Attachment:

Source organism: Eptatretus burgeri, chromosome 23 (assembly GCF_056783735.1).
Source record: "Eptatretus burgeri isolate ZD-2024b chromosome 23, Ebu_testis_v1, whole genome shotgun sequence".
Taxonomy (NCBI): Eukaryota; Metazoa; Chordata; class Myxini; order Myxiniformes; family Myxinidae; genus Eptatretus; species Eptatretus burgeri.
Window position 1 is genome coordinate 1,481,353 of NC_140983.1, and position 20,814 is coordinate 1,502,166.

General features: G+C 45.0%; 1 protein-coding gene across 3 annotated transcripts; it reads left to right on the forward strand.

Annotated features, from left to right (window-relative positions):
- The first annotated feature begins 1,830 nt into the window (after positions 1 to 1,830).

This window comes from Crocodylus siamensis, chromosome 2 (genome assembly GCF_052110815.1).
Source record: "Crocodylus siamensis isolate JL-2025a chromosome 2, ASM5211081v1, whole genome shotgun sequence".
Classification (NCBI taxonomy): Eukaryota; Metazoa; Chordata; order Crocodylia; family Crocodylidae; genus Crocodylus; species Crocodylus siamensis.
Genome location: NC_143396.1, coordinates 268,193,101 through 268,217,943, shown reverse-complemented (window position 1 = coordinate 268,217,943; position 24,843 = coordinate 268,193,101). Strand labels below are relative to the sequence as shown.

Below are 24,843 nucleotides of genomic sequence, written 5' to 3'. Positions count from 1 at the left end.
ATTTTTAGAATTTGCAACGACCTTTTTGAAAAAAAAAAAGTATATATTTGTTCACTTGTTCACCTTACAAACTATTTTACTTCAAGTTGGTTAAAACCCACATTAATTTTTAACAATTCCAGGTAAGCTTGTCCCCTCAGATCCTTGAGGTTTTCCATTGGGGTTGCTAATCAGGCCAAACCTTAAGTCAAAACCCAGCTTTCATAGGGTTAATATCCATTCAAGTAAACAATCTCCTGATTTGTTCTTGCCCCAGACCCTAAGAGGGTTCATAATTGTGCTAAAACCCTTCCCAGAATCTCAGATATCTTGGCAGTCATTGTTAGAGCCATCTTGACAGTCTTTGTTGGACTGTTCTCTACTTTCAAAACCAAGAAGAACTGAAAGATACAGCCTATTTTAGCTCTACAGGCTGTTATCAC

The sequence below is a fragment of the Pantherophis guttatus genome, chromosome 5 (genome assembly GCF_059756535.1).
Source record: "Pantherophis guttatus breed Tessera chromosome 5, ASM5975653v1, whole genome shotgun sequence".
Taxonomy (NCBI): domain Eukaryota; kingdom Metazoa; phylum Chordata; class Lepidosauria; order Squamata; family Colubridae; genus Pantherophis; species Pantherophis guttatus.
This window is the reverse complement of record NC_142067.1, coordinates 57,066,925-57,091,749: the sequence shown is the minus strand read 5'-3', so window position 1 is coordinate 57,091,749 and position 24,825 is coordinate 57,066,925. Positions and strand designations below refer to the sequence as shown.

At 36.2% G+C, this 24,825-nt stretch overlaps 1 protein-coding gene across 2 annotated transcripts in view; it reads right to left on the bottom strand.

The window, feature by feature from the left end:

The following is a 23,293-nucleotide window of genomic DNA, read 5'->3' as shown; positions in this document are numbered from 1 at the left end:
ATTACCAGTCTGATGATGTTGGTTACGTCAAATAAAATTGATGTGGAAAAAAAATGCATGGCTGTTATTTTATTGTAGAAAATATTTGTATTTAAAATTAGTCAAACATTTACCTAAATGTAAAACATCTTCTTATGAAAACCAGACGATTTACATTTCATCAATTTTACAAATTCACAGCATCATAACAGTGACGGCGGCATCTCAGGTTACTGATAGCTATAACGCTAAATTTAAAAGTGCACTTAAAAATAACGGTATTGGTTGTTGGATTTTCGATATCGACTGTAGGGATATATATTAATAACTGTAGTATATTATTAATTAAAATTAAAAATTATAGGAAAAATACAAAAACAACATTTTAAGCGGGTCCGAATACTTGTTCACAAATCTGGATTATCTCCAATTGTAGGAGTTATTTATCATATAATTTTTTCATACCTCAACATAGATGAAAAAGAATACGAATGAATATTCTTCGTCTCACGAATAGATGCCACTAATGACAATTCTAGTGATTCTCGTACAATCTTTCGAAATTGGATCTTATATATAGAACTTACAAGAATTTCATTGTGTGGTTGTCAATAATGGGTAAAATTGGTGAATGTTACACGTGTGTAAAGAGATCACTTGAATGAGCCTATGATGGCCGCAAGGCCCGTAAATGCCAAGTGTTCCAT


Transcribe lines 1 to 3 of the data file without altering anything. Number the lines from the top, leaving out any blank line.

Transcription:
Source organism: Eptatretus burgeri, chromosome 23 (assembly GCF_056783735.1).
Source record: "Eptatretus burgeri isolate ZD-2024b chromosome 23, Ebu_testis_v1, whole genome shotgun sequence".
Taxonomy (NCBI): Eukaryota; Metazoa; Chordata; class Myxini; order Myxiniformes; family Myxinidae; genus Eptatretus; species Eptatretus burgeri.